I work in a university and do my phd there. In our office is another phd student which seems to struggle a lot with essentially everything and I am wondering if there is anything I can do about it without doing everything for him.

The workers in our office are from various cultural backgrounds and have different first languages. We thus use English as main language. This is where the problem starts, his English is quite bad and it is not like he is much better in reading/understanding things. If it is programming, writing papers or figuring out conceptual flaws/challenges he makes no progress. By now he has fallen far behind in producing research results not to mention making publications.

At a first glance it looks like he doesn't care although I don't quite believe that anymore. His difficulties with programming are surprising though because he studied computer science. So, he does not have just one problem but rather several ones which are all more or less strongly coupled to his poor language ability. Another issue might be that he is coming from a different technical subject and was given the opportunity to do a phd in Europa as a support for this home country (3rd world country). He probably does not even care much about our technical subject and really only came for the "fancy" degree.

Conversations with him end quite quickly because he cannot follow you for long when things get abstract i.e. you hit the language barrier and end up all the time adapting to him in the sense of simplifying your language e.g. slowing doing and avoiding complicated words.

He has been with us for almost 18 month now and the mood in the office became quite awkward while he is around or you at least notice a huge difference when he is not around.

In the end I couldn't care less about him, but I though I ask the crowd bevor I give him up for good. Are there any thoughts or ideas how to do something for him? I think he is very unhappy with his situation, but no help provided seems to help.

Thanks for opinions on that.

  • It sounds that the first thing would be an intensive English course, so that he can switch to a career in retail, or in the fast food industry. – gnasher729 Apr 3 '16 at 21:12
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    he comes from a third World country probably on scholarship... he's a Ministers son or something, he's just there for a holiday, nothing you can do about it... he doesn't care. He was in over his head to start with, his existing credentials aren't worth the paper they're written on. I am in a third World country, many of our Uni grads are barely literate. – Kilisi Apr 3 '16 at 22:09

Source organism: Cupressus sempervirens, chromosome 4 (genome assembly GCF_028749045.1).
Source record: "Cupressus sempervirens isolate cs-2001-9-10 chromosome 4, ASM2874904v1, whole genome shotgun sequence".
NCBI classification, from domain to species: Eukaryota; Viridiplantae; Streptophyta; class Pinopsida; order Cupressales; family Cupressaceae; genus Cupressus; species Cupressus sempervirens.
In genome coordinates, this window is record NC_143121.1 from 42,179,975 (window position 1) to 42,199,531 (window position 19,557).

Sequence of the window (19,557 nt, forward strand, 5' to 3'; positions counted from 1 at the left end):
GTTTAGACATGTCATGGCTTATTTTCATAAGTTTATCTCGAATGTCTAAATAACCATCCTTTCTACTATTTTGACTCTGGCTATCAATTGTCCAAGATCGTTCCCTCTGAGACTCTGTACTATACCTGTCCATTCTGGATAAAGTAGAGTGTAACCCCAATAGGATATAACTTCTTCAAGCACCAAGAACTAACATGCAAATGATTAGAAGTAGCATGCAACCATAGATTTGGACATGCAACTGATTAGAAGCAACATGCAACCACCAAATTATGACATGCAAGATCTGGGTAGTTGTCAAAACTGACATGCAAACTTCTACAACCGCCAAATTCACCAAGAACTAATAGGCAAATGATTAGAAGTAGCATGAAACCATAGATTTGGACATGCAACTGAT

To be brutally honest, unless he accepts help or seeks to improve, you won't be able to help your coworker. This is why forced drug rehabilitation has low rates of success; if the person will not put forth the effort to change, there is only so much an outsider can do.

As outlined in this article:

Research tells us that intrinsically motivated addicts will be most successful in rehab. If you have to force your loved one to get help, her odds of success are automatically lowered.

As @gnasher729 mentioned in the comments, the first step is an intensive English course. If his communication skills improve, he will have an easier time assimilating information which will help him with his other problems.

But how to help him with his language problems?

  • Reach out to him on a ground he is comfortable in. Would you be willing to learn a little of his native language to make him feel comfortable? If you start trying his language, it could help build a connection between you and give him a reason to try harder in learning English.
  • Ask if he wants to watch a TV show. Not only that, see if the TV show has subtitles in his native language. I have friends who use this technique to improve their English comprehension and I find it effective myself when trying to improve my Chinese listening comprehension. Having a ready source of translation helps pair what you hear to what you read in your native language.
  • Recommend the local ESL (English as a second language) group on campus as a place to practice his English. Most universities with a high number of foreign students have an established ESL group. There, your coworker can practice English with other students similarly struggling. Most importantly, it establishes the fact that he is not alone with struggling to learn English.

These are the examples I can think of off-hand. Remember, even if you try hard to help him, he needs to intrinsically want to help himself.


My recommendation is to have one on one with him and talk frankly with him ( if needed take permission of whoever before talking ). Maybe someone needs to sit him down and tell him the reality for him to take his job seriously. Once this is done , you might notice a change in his attitude. If this happens , you can guide him in whatever he is lacking in a methodical way.


From what it sounds like in your description, the first thing he needs before anything else is an intensive english language course, followed by alot of work on his programming. There is only so much you can do to help him if he is not interested in putting effort in, but you can try anyways.

I recommend beeing honest to him. Tell him that he is currently far behind, and failing. Recommend him to take an intensive language course first.

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